About a year ago, we found ourselves in a common rut: we were tired of everything we knew how to cook at home, worn thin on the local takeout options, and not sure how to shake things up. That's when I started seeing ads on Facebook for different food delivery services, and armed with a coupon, decided to give one of them a try. Now, over a year later, we have tried three of them: Blue Apron, Hello Fresh,  and Home Chef. They have changed how we eat, made me a better cook, and made the formerly dreadful task of making dinner something I actually look forward to.
Thai Chicken Meatballs

I've been asked which of the three I like best, and that's not an easy question to let me break it down with some pros and cons for each:

Blue Apron

This was the first service we tried, and I would imagine it is probably the most well known, because I constantly see ads for it on TV and the web. For $9.95 per meal, it's a great value, and priced right along with the others. For just under $60 a week, we got three delicious, fine-restaurant quality meals. Even if we ultimately decided that a certain dish wasn't something we would care to try again, we could appreciate the complexity of flavor, layering of texture, and real artistry of the Blue Apron meals. The biggest downside for me was the prep time. It was not at all unusual for it take two hours to make a Blue Apron meal. The ingredients come garden fresh and in their natural state, so if a recipe calls for three different vegetables and four fresh herbs, there is going to be a lot of prep time getting everything ready.  What ultimately swayed us from continuing with Blue Apron was that the menus became a little TOO artistic. My better half is not an adventurous eater, and there were just too many weeks where the unpronounceable meals were picked at and pushed around the plate before going in the trash. Each week, there are several meal options, and you have some flexibility in picking which meals you will receive, but don't have carte blanche to pick any three you want. (Picking meal "a" might mean that meal "d" can't be ordered in combination.) If you have the time to spend and like trying new and unusual dishes, then Blue Apron is for you...their meals are artistry!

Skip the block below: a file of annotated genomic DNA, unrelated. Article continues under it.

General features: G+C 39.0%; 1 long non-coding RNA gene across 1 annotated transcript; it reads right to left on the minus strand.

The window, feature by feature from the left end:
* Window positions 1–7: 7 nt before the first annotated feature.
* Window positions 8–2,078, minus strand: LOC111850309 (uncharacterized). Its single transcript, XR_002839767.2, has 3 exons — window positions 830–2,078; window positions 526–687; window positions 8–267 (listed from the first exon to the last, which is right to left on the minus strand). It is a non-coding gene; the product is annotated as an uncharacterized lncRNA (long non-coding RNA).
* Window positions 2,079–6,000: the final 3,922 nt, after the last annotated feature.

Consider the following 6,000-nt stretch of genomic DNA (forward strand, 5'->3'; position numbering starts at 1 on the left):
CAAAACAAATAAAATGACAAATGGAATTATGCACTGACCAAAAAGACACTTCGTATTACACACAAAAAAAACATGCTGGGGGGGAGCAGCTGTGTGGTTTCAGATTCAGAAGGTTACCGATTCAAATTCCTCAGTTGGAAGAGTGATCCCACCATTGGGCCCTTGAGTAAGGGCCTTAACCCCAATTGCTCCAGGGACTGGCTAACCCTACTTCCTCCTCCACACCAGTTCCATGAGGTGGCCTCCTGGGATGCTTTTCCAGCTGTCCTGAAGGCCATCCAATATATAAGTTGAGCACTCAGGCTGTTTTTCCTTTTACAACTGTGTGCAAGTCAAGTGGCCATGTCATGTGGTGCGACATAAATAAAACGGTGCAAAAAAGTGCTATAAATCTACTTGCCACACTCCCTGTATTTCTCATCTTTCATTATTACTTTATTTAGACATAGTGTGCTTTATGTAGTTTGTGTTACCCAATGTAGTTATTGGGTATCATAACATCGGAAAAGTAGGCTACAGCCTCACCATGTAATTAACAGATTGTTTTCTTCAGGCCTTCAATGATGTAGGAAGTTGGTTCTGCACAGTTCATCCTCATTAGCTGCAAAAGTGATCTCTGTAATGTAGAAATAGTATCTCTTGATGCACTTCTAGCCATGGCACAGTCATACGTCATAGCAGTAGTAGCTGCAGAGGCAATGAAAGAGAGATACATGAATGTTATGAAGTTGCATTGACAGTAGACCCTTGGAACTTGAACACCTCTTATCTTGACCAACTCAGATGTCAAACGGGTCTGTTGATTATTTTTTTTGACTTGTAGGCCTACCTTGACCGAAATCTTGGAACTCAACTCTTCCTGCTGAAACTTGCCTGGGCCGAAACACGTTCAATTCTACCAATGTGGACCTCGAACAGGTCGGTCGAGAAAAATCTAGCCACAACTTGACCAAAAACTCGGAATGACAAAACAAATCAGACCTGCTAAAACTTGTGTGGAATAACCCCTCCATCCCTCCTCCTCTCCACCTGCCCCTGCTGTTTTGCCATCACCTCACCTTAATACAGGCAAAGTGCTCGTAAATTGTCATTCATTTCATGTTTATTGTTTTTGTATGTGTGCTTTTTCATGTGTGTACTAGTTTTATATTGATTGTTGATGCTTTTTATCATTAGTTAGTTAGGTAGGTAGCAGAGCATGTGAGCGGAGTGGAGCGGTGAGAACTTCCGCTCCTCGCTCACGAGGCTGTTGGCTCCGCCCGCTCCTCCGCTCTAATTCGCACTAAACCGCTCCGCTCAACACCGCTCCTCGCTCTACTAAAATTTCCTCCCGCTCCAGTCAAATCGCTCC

Chicken Sate

Hello Fresh 

Hello Fresh was the second service we subscribed to.  The recipes were unusual enough to satisfy my adventurous palette,  but familiar enough to (mostly) please my picky eater. Prep time was generally less than Blue Apron meals, so we could make them on weeknights after work and still eat before the eleven o clock news came on. Hello Fresh was the most expensive of the three we have tried, at $69 a week for three meals for two. Like Blue Apron, there are several meal choices each week--usually at least one beef, chicken, pork, fish, and vegetarian option. Fairly new is a partnership with Chef Jamie Oliver, who designs one recipe per week. Hello Fresh is perfect for cooks who don't want to spend all night in the kitchen, but still want to try new things.
Cod with pickled grapes

Home Chef